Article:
Lesson one: I was reminded concretely of something I knew abstractly: namely, that Muslims are diverse. This young man was from a particular interpretive school of Shia Islam with which I was not very familiar. In over twenty years of academic studies and professional work related to Islam, I had never met a Muslim who, for religious reasons, would not shake a woman’s hand. Well, here was one. And then I met Orthodox Jewish men who would not shake my hand. And here too I was reminded: Jews are diverse. Moreover, for religious reasons, some Muslim women and some Orthodox Jewish women do not shake men’s hands. Issues of modesty, chastity, and ritual purity can involve both men and women; this is not just an issue of male attitudes toward women.
Lesson two: the reasons some religious men do not have social physical contact with women outside of their direct families should not always be reduced to misogyny. Where there is actual misogyny, it is something to be taken seriously. But painting all males with a broad brush is neither fair nor accurate. Men should be given the opportunity to speak for themselves, to explain their own thoughts, intentions, and consciences.
Lesson three: refusal to have physical contact with women is not necessarily equivalent to a refusal to recognize that women have professional abilities. This intern had absolutely no problem having a woman as his boss that summer. He was eager to assist me, and he always listened attentively to directions I gave him. He consistently did an excellent job carrying out the tasks I assigned to him.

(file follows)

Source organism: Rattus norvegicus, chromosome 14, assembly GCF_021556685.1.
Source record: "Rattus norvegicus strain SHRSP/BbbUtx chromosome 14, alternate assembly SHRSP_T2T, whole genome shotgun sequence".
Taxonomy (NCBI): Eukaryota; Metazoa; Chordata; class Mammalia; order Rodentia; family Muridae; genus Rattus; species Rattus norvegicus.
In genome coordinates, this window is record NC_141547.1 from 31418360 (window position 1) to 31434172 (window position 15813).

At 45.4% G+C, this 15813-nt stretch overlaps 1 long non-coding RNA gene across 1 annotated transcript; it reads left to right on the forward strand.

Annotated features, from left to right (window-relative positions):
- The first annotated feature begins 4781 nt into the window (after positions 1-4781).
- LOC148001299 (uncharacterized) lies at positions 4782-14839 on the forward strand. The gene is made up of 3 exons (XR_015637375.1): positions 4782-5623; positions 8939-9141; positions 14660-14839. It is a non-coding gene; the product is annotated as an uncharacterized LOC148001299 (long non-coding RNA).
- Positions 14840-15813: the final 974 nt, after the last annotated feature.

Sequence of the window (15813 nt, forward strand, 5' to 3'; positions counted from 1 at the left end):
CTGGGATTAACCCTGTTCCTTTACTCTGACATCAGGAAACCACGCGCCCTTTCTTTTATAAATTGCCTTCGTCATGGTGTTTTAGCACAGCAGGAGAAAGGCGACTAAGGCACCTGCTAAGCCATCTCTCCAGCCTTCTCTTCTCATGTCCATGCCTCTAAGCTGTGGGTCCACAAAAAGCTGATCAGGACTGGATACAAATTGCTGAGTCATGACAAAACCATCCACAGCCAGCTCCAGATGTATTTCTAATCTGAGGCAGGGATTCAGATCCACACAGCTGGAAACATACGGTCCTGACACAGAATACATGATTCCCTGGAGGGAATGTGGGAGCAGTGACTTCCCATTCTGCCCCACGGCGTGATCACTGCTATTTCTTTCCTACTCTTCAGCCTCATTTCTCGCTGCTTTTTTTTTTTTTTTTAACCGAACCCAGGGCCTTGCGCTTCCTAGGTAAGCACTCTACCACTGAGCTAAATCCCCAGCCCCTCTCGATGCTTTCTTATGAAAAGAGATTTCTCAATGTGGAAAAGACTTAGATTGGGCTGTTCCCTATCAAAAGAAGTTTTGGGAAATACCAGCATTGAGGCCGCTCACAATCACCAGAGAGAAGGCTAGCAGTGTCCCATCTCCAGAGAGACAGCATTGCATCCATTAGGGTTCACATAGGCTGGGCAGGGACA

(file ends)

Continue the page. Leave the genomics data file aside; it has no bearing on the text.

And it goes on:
Lesson four: refusal to have physical contact with women is not necessarily equivalent to a refusal to recognize that women have intellectual abilities. That summer, starting from that very first day, this intern and I had fantastic discussions about some of the greatest minds in Muslim intellectual history. He asked me lots of questions about my dissertation and treated me as a person from whom he thought he might learn something. He gave me brilliant reading recommendations in modern Islamic theology, all of them profound and challenging sources. He never treated me as if he thought I was stupid. Never.
Muhammad was a fantastic intern. We were lucky to have him work with us that summer at the Witherspoon Institute. He was a delightful colleague for all of us at the Institute and, significantly, he treated all the women with respect.
While I do not know the particular reasons for the refusal of the two Syrian boys in Switzerland to shake women’s hands, I can’t help but think of my intern Muhammad. After his internship, he went on to do a Master’s Degree at Harvard in Islamic theology, and now he is in medical school preparing to serve others in society as a doctor. As an American, I feel my country is lucky to have such a talented man, who values public service, as a citizen. If these two boys are even half as talented and kind as Muhammad, the loss will be Switzerland’s if this family cannot stay there.
I can’t say that I genuinely understand why Muhammad won’t shake women’s hands, but having to live without fully understanding is something that I think comes with the territory of genuine diversity. Muhammad allows me the freedom to shake the hands of men who choose to partake of this cultural practice, and I allow him the freedom not to.
The principle of religious freedom demands that we allow space in our society for the difference. Genuine tolerance allows for the difference. Of course, this is something quite different from trying to pass off the imposition of the cultural norms of those who are in power as “tolerance” simply by labeling it so. I hope that the Swiss government is able to tell the difference between the two—not only for the sake of those boys and their families but for the sake of their own society.
Jennifer S. Bryson, PhD, is Director of Operations and Development at the Center for Islam and Religious Freedom in Washington, DC.